AOKANA: Four Rhythm Across the Blue Review

Asuka hasn’t ever used Grav-Shoes before. But when she transfers to her new school, she’s not only introduced to the exciting world of anti-gravity flight, but she also ends up in her school’s FC club. As it so happens, FC is a very competitive flight sport and Asuka is their newest dead ringer for the nationals.

Because the anti-gravity wear in this series have safety features that stop people from hitting the ground too hard, even when they mess up, there’s really no violence in this show.

Another no-show, characters say d-mn and sh-t a few times, but that’s really it.

This is where the PG13 comes from. Although outright nudity doesn’t exactly occur, the FC uniforms are veeery tight and we happen to get a lot of side boob action. We also get some uncomfortable rear end shots from time to time. I’ve seen worse, but it’s still beyond unnecessary.

None of that here. Really. Devoid.

Personal impression:
Despite the premise and first few episodes being rather stereotypical, this show as a whole wasn’t too bad. In fact, I actually enjoyed a few story elements once the competitions really started picking up. The side character’s arc, specifically, was rather good and even got some decent screen time. She fights with, not straight jealousy towards the MC getting attention (I feared it would be at first), but rather fear of her own skills being less than a newbie to her art form. Now that may sound just as petty, but hear me out. This is a very real thing for artists. When you’ve spent years practicing and perfecting your art and then some newbie comes along and has enough natural skills to wipe the floor with you… it shakes you. You wonder if all your hard work even counts as it only barely puts you on level with someone with born talent. It makes you feel self-conscious about how others see your work, which you used to think was good, but now pales compared to another. These feelings are very real (I’ve had em) and I greatly enjoyed having a character not only feel those emotions, but face them and grow from them. The general message to fight those fears was solid as well: your art is yours, and thus can’t be compared to others. You must find the joy in it for yourself.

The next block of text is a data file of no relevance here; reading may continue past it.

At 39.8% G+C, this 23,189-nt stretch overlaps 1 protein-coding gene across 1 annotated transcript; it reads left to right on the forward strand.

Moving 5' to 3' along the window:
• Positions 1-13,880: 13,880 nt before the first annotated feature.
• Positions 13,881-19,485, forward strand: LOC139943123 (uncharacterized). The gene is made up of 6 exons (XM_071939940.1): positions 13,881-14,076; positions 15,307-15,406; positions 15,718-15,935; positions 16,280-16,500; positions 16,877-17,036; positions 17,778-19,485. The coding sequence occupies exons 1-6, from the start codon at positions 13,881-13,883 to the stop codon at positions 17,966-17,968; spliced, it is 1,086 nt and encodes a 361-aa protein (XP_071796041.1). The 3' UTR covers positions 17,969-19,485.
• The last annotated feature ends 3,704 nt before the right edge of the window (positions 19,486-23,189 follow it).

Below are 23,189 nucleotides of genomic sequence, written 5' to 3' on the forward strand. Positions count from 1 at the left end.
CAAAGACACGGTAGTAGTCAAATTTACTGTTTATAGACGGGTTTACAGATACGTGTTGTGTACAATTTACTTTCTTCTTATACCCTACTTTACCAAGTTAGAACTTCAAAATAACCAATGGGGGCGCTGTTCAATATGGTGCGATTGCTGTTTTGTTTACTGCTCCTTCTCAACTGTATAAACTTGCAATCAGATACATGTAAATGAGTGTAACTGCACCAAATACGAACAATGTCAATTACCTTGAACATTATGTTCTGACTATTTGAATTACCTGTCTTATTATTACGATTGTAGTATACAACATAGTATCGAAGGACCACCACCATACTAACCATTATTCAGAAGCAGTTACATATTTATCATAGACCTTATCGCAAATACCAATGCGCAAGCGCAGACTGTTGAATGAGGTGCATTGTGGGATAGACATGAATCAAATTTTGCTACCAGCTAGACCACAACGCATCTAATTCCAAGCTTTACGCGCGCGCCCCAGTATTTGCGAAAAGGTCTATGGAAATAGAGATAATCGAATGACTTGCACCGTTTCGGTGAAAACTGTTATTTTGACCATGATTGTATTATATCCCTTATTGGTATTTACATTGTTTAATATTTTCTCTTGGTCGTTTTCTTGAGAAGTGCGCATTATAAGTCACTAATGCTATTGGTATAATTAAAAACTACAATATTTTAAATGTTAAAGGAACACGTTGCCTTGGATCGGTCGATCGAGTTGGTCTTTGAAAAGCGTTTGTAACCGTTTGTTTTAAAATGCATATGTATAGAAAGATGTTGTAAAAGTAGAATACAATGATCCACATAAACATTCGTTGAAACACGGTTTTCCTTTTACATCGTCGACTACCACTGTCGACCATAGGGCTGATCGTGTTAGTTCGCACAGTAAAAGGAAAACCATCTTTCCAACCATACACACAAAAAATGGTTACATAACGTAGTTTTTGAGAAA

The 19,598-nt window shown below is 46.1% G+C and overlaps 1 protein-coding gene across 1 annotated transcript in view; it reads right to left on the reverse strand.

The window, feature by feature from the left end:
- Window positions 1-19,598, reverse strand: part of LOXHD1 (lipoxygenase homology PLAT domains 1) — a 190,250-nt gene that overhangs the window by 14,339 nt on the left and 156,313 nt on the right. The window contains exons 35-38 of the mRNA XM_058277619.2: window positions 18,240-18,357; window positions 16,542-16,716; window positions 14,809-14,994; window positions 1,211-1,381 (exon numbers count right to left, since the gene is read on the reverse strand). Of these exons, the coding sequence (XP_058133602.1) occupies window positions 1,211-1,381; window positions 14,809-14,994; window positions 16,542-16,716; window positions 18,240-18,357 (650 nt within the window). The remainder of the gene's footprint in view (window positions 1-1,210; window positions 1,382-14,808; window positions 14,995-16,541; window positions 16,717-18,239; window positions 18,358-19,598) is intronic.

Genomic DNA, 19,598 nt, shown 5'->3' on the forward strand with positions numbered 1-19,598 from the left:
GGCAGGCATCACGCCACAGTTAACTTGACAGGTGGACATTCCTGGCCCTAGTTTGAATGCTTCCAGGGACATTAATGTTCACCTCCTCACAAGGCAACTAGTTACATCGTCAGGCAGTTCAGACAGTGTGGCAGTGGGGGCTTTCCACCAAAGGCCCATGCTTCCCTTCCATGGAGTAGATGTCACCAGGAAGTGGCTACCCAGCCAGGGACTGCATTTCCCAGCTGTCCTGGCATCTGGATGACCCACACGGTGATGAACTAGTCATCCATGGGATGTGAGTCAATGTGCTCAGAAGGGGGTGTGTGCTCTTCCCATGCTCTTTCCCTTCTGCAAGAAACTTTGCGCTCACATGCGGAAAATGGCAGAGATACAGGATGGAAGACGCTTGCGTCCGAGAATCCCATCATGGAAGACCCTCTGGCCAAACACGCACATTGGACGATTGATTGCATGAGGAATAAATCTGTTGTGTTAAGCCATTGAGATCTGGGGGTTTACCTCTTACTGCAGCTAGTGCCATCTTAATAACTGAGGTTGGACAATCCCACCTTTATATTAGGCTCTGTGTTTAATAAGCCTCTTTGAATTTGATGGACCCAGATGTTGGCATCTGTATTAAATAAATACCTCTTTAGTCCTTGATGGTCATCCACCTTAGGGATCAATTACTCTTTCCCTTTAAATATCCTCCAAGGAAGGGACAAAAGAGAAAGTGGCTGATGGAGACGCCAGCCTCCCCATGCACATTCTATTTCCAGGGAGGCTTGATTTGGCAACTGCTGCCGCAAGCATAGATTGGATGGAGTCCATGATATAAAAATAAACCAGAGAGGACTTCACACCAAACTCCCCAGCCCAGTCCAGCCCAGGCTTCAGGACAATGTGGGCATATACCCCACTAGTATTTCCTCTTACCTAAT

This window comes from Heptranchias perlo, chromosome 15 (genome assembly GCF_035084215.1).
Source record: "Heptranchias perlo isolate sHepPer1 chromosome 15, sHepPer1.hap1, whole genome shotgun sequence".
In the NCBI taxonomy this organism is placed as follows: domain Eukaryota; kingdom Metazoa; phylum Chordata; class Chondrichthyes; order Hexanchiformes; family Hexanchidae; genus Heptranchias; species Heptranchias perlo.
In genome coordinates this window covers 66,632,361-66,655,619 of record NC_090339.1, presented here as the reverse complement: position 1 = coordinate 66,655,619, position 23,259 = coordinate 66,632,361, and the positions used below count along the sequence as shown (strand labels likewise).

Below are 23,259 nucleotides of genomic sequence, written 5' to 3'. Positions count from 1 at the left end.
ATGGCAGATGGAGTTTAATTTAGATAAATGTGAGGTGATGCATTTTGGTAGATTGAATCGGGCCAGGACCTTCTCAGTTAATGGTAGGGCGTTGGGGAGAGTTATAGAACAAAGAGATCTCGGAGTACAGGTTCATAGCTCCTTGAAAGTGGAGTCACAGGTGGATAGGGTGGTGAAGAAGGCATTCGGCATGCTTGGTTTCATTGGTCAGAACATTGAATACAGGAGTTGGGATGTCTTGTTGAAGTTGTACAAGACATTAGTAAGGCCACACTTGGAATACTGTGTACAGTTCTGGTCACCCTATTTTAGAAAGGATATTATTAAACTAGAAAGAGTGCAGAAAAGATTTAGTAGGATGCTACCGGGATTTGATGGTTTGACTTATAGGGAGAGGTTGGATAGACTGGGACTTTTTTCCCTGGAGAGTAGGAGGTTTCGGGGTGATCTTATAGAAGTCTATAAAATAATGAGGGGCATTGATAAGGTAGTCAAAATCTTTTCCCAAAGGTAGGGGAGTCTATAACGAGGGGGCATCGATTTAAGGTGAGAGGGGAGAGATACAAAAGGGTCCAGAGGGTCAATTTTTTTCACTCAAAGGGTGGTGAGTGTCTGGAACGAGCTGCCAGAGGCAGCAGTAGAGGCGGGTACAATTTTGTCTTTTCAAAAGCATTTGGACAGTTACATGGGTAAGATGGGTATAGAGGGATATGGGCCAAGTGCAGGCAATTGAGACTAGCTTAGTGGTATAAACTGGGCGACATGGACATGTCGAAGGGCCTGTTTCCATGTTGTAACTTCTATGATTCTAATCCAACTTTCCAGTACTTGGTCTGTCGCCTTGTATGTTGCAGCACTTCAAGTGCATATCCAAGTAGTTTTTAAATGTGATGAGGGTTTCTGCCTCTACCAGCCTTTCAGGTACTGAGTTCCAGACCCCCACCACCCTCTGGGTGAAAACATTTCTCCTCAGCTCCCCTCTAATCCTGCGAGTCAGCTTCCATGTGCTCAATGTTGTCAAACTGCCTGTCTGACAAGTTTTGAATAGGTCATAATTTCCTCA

Putting the emphasis on loving your own art and being the best at your own art vs trying to beat everyone else by their standards was a wonderful message and brought up this show from clichéd-flop to decent-watching status.
Even so, this show still isn’t groundbreaking. The art, music and even overall plot were pretty typical and easy to predict. Also, the cutesy, clumsy heroine that has a natural talent and thus pulls wins out of her butt got old really fast (even if she did lose here and there, she always won when she had too, so it’s still cheating script-wise). If you want a show with a few good messages, but doesn’t suck up brainpower while you’re between your favorite shows, this would be good filler. I just wish the side character was the MC. Or maybe the MC was given a few flaws to work on besides being overly idealistic.

Personal rating: Young adult

Episodes: 12
Language: Sub
Official rating: PG
Genre(s): Fantasy, drama, sports
Company: Gonzo
Official streaming: Crunchyroll